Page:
Hernandez was transported to the hospital. Deputy Thomas Spinks stayed with Hernandez, who was "extremely agitated and thrashing around on the gurney to the extent where he was kind of violent" and had to be restrained. "He was convulting (sic) his body, kind of - he was talking to the people through the hallway. He would blurt out a local street gang," Lynwood Varrio Paragons, at least five times. When Deputy Spinks asked what Hernandez was called, Hernandez replied, "Fat Boy." The deputy believed that Hernandez was under the influence of methamphetamine. Still, despite Hernandez's agitation, he spoke respectfully, clearly, and concisely to the deputy.

Hernandez tested "presumptive positive for amphetamines, methamphetamines, and canabinoids." An alcohol test indicated 210 milligrams per deciliter of alcohol in his system.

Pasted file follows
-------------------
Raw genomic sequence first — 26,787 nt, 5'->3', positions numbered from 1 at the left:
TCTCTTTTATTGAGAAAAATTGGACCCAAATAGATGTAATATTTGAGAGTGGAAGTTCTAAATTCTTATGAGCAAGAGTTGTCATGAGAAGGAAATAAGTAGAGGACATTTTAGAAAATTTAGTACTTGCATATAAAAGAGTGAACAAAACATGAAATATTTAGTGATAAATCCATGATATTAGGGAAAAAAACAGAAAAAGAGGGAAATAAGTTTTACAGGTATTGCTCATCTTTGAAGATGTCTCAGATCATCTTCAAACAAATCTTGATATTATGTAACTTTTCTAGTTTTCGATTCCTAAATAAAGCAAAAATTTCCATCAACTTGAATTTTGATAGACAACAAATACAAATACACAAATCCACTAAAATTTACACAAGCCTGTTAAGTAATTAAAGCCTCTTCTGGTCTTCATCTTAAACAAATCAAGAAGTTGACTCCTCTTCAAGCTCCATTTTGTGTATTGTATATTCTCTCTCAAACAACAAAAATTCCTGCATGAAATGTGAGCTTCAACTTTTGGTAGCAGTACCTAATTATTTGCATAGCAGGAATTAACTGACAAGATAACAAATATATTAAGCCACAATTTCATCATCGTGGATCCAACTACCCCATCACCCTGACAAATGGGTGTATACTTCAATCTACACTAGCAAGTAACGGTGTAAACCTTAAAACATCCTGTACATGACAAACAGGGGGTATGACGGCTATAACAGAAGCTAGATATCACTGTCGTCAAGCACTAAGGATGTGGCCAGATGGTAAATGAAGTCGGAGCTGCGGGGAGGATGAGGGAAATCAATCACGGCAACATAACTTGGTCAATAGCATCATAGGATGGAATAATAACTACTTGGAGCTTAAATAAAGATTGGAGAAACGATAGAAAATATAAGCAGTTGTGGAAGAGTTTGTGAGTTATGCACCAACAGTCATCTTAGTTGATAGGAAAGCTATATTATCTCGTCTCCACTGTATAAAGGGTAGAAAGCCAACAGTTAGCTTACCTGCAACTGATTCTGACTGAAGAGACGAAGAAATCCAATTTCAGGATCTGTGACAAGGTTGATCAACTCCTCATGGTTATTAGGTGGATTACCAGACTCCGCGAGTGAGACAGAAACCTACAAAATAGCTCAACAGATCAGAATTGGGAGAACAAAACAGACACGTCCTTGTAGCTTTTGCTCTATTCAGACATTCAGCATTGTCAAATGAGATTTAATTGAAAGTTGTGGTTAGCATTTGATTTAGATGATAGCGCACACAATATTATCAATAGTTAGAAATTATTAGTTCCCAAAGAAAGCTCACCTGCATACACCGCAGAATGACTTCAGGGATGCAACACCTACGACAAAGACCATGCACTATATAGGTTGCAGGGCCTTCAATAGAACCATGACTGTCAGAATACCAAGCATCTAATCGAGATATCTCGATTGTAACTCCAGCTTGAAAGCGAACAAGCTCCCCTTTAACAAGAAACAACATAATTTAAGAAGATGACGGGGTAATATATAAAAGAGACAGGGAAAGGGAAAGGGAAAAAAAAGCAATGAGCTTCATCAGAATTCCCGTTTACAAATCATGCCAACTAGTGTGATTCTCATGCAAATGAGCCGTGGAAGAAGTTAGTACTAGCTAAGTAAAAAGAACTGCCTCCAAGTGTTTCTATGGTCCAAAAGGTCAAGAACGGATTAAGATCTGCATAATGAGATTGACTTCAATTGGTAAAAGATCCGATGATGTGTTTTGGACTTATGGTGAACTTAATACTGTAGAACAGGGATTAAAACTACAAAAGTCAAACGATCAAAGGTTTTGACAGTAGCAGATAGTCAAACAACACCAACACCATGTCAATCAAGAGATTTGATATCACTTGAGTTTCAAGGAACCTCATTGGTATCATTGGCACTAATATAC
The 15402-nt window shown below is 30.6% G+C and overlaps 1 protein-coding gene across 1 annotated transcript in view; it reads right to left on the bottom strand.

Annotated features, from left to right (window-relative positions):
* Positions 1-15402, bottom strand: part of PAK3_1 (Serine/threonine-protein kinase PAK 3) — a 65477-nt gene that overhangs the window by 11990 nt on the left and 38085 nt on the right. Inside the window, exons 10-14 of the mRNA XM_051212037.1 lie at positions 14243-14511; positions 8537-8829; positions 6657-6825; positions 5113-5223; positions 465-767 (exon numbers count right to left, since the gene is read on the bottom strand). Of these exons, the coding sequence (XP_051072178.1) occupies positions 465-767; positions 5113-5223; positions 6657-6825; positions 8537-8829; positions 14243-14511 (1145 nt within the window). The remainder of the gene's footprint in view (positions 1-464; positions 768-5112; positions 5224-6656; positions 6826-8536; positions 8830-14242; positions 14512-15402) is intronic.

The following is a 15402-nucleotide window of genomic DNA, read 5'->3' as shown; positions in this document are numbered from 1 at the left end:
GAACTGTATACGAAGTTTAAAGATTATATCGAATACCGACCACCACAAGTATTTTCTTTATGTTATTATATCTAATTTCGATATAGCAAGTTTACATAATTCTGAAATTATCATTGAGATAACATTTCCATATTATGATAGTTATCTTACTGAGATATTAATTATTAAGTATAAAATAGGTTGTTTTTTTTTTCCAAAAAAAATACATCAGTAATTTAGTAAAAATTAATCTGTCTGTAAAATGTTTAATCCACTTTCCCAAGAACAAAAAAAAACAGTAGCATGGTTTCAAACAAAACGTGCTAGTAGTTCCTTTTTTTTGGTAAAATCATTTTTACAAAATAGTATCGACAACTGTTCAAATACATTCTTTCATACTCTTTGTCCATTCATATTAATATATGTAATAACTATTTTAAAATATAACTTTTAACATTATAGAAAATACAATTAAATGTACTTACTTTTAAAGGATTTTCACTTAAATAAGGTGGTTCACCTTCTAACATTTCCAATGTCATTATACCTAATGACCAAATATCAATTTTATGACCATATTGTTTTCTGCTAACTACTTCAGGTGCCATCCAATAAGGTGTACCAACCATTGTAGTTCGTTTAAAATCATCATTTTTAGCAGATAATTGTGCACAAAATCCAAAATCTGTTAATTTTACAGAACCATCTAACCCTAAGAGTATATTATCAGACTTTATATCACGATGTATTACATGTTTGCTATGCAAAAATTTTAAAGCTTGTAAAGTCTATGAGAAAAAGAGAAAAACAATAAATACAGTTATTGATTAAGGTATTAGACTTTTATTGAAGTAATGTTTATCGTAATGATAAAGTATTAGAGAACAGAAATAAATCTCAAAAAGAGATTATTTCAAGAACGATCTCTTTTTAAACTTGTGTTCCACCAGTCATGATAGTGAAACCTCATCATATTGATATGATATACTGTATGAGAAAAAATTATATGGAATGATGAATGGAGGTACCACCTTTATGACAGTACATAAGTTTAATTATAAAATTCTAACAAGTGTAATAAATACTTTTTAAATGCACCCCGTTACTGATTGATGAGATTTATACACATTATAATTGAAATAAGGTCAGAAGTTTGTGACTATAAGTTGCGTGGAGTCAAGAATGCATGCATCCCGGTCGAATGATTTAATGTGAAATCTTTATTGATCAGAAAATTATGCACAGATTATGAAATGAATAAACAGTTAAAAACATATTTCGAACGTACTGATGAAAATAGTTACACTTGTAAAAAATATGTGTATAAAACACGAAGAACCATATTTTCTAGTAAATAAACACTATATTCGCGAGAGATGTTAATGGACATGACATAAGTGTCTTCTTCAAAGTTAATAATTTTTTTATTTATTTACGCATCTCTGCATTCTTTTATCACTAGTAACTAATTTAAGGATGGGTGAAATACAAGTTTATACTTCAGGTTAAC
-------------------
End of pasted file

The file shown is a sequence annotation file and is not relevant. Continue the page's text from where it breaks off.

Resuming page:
B. Gang evidence.

Detective Grant Roth investigated African American gangs in the City of Lynwood, although he also investigated Hispanic gangs. One such Hispanic gang was the Lynwood Varrio Paragons, whose turf is El Segundo to the south, Santa Fe to the west, the 105 Freeway to the north, and Long Beach Boulevard to the east. The gang has 80 to 90 members, and its rivals include Rude Boys, in whose territory the carjacking occurred. Hernandez is a member of the Paragons, and his moniker is Stopper, but he gives Fat Boy to police. He has tattoos associated with the Paragons, including a "hand signal . . . making out the letter P" on his face and "Lynwood" on his scalp.

Gangs in general thrive by creating an atmosphere of fear and intimidation in a community. The "crimes that [the Paragons] have been known to commit and have been documented" "range from vandalism and graffiti to narcotics possession and sales, assaults, assault and batteries, shootings, stabbings, robberies, [extortion], carjackings, attempted murders, murders."